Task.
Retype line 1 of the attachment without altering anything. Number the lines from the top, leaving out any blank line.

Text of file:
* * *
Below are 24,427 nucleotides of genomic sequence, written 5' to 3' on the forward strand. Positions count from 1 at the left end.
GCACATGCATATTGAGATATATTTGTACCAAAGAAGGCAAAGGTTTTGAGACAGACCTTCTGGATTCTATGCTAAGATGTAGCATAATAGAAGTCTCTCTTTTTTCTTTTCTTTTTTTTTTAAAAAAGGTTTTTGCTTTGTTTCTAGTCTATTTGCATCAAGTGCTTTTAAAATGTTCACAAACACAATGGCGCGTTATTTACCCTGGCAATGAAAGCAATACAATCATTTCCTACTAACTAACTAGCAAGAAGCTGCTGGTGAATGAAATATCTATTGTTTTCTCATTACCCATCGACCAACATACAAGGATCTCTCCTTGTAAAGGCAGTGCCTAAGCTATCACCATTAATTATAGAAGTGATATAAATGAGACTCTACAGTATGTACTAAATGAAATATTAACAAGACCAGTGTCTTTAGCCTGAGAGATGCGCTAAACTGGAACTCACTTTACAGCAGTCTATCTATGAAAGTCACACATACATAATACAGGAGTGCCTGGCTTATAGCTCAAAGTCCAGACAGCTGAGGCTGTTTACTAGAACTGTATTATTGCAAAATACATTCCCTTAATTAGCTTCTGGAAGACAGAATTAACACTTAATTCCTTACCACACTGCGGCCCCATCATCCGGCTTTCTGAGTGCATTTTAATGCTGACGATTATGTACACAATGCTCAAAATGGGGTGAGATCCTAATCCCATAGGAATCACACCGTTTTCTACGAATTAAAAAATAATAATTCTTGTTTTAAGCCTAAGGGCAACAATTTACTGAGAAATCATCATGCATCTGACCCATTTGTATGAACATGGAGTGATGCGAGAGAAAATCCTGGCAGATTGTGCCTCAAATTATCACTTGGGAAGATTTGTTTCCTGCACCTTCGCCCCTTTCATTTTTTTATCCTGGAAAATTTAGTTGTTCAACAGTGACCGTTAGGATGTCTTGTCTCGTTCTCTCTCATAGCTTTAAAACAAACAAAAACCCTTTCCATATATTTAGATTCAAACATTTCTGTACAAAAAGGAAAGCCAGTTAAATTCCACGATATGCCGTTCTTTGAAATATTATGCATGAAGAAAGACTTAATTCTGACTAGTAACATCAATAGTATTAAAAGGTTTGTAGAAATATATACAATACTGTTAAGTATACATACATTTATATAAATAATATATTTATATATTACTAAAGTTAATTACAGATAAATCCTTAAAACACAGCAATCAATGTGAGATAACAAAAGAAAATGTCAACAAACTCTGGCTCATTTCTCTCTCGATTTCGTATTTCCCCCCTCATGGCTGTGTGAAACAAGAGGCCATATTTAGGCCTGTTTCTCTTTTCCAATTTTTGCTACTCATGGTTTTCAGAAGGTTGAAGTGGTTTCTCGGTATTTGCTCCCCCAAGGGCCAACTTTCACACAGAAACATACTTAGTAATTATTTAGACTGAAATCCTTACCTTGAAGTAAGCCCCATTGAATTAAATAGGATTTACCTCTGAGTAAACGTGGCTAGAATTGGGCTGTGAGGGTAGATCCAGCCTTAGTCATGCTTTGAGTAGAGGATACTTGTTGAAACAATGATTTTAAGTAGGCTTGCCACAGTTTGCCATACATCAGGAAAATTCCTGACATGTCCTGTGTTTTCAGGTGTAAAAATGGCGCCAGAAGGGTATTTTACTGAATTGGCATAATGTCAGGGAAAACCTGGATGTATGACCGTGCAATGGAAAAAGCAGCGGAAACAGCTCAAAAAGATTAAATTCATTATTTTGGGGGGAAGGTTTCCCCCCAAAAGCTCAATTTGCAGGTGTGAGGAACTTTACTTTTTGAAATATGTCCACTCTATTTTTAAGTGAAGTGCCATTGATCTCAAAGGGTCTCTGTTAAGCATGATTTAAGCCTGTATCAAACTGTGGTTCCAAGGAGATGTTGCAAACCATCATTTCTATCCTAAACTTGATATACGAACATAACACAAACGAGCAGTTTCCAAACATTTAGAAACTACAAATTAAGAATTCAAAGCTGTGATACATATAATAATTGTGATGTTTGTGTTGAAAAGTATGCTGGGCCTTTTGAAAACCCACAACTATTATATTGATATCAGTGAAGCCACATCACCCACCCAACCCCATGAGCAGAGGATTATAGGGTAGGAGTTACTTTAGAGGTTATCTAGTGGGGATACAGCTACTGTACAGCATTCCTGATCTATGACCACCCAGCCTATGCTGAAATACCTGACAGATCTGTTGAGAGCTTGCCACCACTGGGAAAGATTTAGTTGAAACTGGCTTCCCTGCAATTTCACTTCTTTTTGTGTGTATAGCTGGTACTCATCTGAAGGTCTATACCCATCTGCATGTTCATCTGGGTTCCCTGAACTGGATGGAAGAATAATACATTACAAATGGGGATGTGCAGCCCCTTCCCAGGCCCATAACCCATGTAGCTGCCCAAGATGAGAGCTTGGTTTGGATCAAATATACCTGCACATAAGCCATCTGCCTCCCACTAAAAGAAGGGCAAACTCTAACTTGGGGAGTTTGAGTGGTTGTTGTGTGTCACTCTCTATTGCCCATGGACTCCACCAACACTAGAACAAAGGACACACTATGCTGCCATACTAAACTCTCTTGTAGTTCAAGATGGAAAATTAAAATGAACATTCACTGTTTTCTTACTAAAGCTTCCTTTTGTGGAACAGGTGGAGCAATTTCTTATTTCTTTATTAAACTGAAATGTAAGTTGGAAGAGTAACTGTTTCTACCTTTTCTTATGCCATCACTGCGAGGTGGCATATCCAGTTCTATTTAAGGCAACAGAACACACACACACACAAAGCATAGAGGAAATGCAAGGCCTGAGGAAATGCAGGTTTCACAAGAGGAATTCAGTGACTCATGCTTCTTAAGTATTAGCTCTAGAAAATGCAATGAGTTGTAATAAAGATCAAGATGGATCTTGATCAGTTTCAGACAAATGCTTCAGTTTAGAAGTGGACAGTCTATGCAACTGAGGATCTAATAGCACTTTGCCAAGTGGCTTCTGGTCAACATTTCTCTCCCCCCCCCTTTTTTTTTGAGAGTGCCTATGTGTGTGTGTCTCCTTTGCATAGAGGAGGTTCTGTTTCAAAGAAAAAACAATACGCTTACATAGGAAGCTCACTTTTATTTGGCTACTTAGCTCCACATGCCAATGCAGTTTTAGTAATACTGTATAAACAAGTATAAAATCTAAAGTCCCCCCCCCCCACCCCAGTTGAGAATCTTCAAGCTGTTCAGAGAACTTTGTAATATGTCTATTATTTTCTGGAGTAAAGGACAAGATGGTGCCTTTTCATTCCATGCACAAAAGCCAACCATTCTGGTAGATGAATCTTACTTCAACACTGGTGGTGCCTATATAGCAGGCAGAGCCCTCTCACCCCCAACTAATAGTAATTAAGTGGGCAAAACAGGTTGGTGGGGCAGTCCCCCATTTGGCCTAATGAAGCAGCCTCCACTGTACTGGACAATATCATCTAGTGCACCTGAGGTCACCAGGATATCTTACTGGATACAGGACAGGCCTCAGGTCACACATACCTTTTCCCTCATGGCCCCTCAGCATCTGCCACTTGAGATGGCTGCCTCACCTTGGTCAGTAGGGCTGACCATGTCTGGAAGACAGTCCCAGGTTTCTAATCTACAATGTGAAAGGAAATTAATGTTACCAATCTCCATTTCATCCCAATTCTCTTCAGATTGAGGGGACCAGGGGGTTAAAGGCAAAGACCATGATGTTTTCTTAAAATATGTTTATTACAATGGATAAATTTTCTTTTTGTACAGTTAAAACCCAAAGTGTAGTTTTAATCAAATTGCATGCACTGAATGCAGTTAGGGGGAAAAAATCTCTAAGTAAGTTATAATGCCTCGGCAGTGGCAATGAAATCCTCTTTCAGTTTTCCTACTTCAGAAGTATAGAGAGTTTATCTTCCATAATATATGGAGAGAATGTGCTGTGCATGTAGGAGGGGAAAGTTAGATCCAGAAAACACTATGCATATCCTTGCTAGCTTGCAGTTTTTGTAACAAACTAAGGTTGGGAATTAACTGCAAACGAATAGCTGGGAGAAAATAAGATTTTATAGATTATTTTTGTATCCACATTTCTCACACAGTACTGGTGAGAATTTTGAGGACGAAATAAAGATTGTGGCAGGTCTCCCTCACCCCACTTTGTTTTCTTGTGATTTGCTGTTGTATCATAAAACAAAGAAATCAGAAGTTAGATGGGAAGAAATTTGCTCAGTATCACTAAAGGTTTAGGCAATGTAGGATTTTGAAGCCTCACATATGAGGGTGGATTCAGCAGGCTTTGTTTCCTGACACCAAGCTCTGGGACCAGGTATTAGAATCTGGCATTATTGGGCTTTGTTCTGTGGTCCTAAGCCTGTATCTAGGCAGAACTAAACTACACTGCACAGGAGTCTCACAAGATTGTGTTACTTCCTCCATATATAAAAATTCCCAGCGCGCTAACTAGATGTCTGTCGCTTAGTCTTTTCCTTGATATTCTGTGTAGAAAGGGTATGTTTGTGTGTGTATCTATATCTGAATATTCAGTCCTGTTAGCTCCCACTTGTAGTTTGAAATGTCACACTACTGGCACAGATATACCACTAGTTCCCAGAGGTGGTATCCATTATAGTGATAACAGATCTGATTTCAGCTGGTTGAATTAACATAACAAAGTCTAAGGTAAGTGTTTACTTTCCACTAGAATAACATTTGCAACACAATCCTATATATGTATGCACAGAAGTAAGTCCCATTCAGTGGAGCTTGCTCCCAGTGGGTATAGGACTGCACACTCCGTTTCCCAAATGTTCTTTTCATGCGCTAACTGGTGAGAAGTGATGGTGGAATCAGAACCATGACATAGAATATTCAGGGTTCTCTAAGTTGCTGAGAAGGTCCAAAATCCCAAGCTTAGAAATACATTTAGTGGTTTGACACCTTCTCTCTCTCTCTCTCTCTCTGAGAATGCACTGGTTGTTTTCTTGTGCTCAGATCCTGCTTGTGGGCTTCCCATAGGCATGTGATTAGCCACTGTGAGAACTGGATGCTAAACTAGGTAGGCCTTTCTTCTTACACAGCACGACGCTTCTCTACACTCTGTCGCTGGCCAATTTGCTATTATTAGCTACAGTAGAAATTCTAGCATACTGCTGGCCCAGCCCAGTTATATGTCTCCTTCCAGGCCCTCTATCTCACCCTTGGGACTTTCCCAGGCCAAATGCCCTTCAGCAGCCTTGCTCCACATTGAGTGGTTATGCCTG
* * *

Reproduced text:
Below are 24,427 nucleotides of genomic sequence, written 5' to 3' on the forward strand. Positions count from 1 at the left end.